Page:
This fairly small church seems to stand isolated next to Knebworth House and nowhere near the village of Knebworth which it serves. The reason for this is that it stood at the heart of the village until the late 13th Century when the whole village was moved and half a kilometre south, leaving the church in the middle of Knebworth Park.
The oldest surviving part of the church is the nave, dating from around 1120. Much of the remainder dates to the mid-14th Century with the tower being added by Sir John Hotoft, the owner of Knebworth House around 1420.
On the north side of the Chancel is the Lytton Family Chapel which was built around 1520 and is considered to contain some particularly fine sculpture. The Victorians did a lot of work on the church as well as turning Knebworth House into the fantastical hodge-podge of crazy architecture that it is today.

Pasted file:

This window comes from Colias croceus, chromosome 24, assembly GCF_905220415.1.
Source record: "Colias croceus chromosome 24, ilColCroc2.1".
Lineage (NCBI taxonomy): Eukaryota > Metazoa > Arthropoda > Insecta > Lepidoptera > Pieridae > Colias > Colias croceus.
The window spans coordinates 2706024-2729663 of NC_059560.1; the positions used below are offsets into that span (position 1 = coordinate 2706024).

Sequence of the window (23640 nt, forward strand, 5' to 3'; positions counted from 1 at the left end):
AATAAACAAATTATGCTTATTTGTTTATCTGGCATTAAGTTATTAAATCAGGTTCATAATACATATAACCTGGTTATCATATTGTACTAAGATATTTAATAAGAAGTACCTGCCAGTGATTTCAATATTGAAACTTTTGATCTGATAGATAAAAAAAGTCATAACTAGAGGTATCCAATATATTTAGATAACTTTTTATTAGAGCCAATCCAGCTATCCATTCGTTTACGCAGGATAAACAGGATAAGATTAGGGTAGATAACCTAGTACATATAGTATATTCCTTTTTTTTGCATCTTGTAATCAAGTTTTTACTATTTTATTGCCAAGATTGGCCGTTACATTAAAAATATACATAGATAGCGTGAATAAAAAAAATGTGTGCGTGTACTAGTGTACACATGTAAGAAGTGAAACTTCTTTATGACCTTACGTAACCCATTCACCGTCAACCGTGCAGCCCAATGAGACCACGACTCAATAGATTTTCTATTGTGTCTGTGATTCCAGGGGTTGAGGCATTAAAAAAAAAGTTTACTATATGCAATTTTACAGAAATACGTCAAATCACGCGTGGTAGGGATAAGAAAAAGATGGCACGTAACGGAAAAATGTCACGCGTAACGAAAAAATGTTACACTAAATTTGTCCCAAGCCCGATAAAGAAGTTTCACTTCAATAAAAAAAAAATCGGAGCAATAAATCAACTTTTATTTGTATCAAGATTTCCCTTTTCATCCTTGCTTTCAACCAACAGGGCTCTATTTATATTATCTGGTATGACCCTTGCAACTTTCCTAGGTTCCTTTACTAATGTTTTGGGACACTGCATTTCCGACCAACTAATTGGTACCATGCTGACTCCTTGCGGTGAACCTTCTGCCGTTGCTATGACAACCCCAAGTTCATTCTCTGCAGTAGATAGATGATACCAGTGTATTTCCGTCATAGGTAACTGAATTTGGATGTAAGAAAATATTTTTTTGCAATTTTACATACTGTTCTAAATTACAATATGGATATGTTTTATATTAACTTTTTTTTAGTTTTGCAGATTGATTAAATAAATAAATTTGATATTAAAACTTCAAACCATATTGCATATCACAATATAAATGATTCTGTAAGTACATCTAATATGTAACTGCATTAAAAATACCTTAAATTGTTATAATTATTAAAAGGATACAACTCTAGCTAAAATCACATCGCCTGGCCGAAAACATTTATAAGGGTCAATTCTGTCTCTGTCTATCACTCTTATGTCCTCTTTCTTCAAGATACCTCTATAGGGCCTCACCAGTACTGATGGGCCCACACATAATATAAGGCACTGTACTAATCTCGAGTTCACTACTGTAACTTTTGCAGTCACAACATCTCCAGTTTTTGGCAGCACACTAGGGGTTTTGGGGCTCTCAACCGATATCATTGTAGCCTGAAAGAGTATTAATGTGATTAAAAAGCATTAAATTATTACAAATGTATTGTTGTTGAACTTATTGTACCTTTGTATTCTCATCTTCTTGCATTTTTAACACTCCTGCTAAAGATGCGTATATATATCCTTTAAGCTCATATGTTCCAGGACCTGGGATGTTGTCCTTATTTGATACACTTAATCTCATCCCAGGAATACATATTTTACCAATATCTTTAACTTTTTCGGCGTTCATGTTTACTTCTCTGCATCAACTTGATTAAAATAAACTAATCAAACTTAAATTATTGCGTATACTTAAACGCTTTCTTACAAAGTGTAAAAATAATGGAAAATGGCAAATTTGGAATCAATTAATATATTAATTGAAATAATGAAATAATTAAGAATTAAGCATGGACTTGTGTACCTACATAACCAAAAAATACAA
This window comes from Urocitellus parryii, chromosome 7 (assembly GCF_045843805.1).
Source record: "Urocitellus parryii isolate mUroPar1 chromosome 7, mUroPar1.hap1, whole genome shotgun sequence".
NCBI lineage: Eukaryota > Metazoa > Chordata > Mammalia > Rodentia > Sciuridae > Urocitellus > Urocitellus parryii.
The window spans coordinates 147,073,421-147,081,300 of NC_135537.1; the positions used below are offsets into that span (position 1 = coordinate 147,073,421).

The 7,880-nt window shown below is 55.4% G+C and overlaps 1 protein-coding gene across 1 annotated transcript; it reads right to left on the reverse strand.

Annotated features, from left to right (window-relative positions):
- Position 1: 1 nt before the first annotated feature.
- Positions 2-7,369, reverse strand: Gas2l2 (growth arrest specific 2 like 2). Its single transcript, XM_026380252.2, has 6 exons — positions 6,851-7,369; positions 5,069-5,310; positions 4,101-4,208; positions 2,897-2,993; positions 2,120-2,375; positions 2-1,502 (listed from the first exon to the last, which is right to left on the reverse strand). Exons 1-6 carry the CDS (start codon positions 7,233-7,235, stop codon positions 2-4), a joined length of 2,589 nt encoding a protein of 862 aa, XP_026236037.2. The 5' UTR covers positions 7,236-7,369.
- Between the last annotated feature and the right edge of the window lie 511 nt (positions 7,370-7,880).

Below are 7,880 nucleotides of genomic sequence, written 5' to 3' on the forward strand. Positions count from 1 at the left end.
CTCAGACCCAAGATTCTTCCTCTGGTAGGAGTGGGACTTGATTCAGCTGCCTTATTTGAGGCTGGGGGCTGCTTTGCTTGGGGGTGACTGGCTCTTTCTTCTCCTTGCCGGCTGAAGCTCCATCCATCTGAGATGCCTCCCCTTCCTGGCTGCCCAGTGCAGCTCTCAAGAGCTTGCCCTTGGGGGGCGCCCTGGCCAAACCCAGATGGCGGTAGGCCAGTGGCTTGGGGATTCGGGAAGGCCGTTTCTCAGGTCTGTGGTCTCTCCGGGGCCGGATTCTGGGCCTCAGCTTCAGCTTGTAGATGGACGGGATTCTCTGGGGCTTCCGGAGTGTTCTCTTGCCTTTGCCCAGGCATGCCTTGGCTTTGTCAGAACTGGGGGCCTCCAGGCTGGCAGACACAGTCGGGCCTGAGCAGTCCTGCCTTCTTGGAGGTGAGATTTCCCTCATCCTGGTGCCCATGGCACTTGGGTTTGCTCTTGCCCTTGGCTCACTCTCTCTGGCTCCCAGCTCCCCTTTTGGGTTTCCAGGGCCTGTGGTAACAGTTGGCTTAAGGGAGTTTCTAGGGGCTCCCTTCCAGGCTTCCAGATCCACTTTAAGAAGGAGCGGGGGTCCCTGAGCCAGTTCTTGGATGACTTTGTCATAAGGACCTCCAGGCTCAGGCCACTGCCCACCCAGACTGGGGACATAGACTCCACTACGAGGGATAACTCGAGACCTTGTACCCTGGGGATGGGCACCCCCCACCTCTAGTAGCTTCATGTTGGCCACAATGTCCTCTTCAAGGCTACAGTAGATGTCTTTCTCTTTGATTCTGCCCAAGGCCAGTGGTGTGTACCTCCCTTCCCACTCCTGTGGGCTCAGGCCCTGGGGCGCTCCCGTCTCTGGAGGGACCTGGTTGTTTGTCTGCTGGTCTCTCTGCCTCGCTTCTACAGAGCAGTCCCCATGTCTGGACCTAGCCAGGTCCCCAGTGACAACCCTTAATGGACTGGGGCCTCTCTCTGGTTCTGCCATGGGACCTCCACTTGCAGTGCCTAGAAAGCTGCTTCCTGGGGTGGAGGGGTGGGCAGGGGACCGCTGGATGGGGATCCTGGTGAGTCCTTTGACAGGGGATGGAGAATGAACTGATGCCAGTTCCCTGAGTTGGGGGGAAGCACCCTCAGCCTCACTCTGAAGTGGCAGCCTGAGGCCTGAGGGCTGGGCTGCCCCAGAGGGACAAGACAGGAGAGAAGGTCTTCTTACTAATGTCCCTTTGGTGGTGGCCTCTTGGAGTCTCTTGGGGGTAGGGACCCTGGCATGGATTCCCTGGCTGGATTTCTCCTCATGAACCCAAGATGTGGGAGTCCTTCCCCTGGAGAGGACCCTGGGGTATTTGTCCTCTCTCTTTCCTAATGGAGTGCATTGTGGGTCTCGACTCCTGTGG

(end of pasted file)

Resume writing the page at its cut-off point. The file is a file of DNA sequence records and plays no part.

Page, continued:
There is a tale that Lady Elizabeth Bulwer-Lytton could not stand to see the tenants of Knebworth meeting to worship at the church and so she built a row of tall trees around the church yard to screen it off from her views from the House!Today a new church, built by Lutyens – himself part of the Bulwer-Lytton family – stands in the village itself, so now the old church only serves a ceremonial function. Lady Elizabeth would have been delighted!.
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